In the demo application for this article we have provided example code for most basic chart types common in web applications. Each of these charts is fully reactive to data changes in documents, adding or removing documents, and sorting.
The approach in this document seems to only work with documents that are bound directly to DOM elements. It doesn't work when data is post-processed with `d3.nest` followed by a `d3.layout`, for example - which are often required for more advanced aggregate visualizations. However, doing the aggregate operations continuously may be doable if the underlying data array is updated efficiently; see comment below.
We will use the bar chart example to talk about the basic pattern used to integrate D3 into a Meteor application. This same basic pattern was used for all common chart examples and should be extendable to any D3 visualization within a Meteor application.
We start by defining an empty SVG element in template markup
Not much here at all, this is really just a placeholder for D3 to do its work.
All D3 code goes in the rendered callback for the template. Some code has been omitted using ... for brevity and to more clearly illustrate the pattern.
//perform a reactive query on the collection to get an array
var dataset = Bars.find(...).fetch();
//update scale domains and axises
//select elements that correspond to documents
var bars = svg.selectAll("rect")
.data(dataset, key); //bind dataset to objects using key function
//handle new documents via enter()
//handle updates to documents via transition()
//handle removed documents via exit()
Following this basic pattern allows for relatively straightforward refactoring of most D3 examples to be driven via Meteor collections. The key part is separating the D3 code into what gets run once to initiate the visual (before the Deps.autorun block) and what gets run on each collection query result change (inside the Deps.autorun block).
This seems like it will only work with very small datasets. `cursor.fetch()` deep copies all documents when it is called, so this will be extremely slow. It seems like the best approach is to create a single reactive array that is updated using `cursor.observe`, specifically using the `addedAt` and `removedAt` callbacks, which can then be repeatedly joined with `selection.data` in D3. This basically accomplishes the same effect as repeatedly calling `fetch()` without the huge CPU and memory usage of a large collection, and could be easily implemented as part of a d3 helpers package.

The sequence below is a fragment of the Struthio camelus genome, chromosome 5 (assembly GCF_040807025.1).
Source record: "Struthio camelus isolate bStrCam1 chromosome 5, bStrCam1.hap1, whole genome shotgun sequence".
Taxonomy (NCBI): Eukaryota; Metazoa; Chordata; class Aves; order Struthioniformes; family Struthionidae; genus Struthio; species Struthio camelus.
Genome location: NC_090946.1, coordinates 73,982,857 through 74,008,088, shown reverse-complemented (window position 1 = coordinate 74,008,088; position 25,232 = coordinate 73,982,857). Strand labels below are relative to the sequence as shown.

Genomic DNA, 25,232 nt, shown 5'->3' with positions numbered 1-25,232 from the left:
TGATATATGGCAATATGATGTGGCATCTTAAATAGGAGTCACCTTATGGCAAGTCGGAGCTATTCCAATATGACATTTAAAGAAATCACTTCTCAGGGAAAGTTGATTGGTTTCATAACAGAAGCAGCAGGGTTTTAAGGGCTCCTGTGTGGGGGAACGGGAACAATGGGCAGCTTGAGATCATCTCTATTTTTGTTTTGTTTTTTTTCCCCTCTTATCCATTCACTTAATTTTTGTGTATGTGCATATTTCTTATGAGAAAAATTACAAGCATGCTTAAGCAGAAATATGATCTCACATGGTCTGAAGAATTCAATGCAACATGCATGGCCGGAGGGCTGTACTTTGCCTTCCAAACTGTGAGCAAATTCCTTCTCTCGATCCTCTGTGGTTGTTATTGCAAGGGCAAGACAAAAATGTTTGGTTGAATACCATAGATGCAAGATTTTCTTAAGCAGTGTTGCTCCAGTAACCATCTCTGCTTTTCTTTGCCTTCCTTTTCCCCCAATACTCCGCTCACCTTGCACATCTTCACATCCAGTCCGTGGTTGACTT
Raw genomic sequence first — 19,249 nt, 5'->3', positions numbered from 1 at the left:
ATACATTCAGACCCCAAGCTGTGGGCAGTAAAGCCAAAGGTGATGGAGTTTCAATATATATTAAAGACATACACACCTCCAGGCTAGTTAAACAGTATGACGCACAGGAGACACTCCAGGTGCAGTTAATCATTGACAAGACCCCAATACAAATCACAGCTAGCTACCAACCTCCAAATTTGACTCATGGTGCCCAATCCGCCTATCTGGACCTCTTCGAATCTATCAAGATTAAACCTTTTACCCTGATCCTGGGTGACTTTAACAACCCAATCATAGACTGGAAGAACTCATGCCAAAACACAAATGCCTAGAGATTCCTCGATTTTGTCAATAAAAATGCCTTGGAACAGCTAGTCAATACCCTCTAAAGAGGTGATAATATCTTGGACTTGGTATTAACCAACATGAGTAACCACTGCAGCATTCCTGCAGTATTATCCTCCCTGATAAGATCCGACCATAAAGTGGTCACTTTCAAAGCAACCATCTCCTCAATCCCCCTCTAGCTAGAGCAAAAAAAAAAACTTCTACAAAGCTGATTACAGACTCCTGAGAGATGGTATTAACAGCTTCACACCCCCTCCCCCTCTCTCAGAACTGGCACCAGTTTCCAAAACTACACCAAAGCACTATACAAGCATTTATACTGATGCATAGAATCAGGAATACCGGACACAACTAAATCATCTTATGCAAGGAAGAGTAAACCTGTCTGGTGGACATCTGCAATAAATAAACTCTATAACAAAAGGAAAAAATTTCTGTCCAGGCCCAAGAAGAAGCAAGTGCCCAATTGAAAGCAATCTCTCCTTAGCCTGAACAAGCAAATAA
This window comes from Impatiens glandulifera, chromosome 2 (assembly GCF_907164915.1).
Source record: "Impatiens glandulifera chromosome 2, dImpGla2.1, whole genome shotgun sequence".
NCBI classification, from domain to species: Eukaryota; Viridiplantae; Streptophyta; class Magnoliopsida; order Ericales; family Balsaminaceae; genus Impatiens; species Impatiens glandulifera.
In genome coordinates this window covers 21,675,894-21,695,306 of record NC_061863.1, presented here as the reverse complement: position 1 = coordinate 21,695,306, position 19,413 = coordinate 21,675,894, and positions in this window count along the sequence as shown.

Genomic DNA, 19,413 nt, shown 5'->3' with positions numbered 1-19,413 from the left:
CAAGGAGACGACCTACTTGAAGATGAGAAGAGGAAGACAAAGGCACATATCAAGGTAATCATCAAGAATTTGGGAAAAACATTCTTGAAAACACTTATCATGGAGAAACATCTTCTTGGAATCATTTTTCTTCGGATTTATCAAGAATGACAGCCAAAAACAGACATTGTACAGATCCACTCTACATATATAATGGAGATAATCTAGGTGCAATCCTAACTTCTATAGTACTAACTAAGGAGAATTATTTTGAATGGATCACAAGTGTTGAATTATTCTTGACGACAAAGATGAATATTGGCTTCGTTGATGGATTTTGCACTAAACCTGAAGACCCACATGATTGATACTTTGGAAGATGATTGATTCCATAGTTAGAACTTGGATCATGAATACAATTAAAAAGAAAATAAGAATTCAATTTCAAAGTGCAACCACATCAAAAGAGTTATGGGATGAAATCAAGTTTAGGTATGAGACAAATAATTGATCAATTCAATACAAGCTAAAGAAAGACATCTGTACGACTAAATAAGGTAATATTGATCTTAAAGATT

We want our visualization to update reactively whenever there is a change in the results of the collection query, contained in the variable dataset.
var dataset = Bars.find(...).fetch();
Since we encased all of the D3 code that updates the visualization within the Deps.autorun block, we already have reactivity when the results of the query change in any way. All we have to do is make sure that the D3 visualization update code handles added, changed, and removed documents. We use D3 to accomplish this by selecting a group of elements from the SVG and binding them to a data array.
var bars = svg.selectAll("rect").data(dataset, key);
D3 compares the supplied data to the existing graph and computing the needed changes. Any elements that are to be newly created are returned by enter() while any elements that should be removed are returned by exit(). By using these two D3 functions coupled with an update to any documents that may have been altered, via transition(), we have all possible data changes accounted for.
Once we have the reactivity supplied by Meteor and the handling of data changes by D3, we can make simple changes to the collection documents and the graph will automatically update itself. Since the visualization code is reactively driven by the collection documents, the source of the data change is not relevant. The changes can be made via event handlers, as shown below, or by any other mechanism.